The emergence of racial classification in conjunction with the Enlightenment Science of Man in the 18th century is a well-known chapter in the history of European ideas. Far less understood are the ways in which this scientific project carried into the 19th and 20th centuries, the investigation of which is Richard McMahon’s purpose in The Races of Europe.
Some monographs feel as if they have slotted themselves – like a puzzle-piece – snugly into the picture presented by our extant historiography. And just like single parts of a complex jig-saw, these works often add brilliantly to the overall image.
Samantha Shave’s new book assesses how policies under the old and new poor laws were conceived, implemented, and the effect that they had on poor relief. The book is an excellent addition to the historiography. It is well written and researched and contains important new findings on several key topics that have largely been ignored by historians.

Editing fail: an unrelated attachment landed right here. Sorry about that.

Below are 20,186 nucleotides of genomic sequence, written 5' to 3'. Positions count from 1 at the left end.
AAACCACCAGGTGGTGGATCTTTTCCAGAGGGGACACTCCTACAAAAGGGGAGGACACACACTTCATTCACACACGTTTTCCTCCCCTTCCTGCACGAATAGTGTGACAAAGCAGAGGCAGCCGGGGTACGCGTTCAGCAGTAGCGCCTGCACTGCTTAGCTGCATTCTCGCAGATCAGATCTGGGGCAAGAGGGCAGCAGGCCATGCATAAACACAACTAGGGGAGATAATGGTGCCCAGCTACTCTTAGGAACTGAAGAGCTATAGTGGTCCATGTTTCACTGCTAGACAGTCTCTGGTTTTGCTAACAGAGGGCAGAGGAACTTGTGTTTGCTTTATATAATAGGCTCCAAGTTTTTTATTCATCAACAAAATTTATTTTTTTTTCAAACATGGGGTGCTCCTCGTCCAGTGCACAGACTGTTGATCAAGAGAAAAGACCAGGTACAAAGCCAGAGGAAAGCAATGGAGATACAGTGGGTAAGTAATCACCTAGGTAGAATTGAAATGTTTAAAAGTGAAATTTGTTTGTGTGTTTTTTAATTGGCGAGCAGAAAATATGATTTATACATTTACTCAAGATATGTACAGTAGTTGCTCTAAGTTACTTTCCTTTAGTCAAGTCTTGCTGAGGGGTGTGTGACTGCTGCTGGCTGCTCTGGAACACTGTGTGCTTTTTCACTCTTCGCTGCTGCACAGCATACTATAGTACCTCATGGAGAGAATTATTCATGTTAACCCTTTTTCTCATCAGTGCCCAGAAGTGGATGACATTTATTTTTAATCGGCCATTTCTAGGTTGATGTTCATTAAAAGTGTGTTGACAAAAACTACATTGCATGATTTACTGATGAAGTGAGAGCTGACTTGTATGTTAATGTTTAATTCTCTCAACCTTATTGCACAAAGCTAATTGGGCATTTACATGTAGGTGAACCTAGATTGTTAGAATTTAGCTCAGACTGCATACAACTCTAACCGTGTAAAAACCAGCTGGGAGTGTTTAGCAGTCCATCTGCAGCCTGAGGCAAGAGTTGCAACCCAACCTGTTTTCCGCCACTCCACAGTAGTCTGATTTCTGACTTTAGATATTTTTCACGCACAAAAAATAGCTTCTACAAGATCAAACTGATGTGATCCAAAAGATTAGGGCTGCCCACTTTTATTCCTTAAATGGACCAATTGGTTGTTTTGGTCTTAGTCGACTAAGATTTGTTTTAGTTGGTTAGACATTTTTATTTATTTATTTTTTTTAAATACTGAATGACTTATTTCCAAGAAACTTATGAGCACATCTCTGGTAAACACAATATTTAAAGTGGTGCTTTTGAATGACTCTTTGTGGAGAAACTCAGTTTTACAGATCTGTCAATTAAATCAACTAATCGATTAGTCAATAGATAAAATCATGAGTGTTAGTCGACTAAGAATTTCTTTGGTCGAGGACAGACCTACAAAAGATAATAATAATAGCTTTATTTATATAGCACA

In Thinking the Twentieth Century, Timothy Snyder proposes to his friend Tony Judt that the historian’s task is ‘like making paths’ through a forest by leaving signs. Judt qualifies this. ‘The first thing’, he argues, ‘is to teach people about trees. Then you teach them that lots of trees together constitute a forest.
In an excellent monograph, Robert Stein investigates the background and the unification of one of Later Medieval Europe’s greatest polities, The Burgundian Netherlands. This book, published in the Oxford Studies in Medieval European History is a revised translation of its Dutch version De hertog en zijn Staten in 2014.
The reforms to Britain’s electoral system between 1867 and 1885 significantly changed how elections were fought. By the end of the process the House of Commons was elected from constituencies of roughly equal size, with larger cities and counties subdivided.
Paying Freedom’s Price is a slim volume that joins the African American History Series, a coterie of books with the aim of being both historically informative and accessible to a popular audience. It succeeds in being a concise, readable, broad stroke overview of African American engagements and struggles prior, during, and after the Civil War.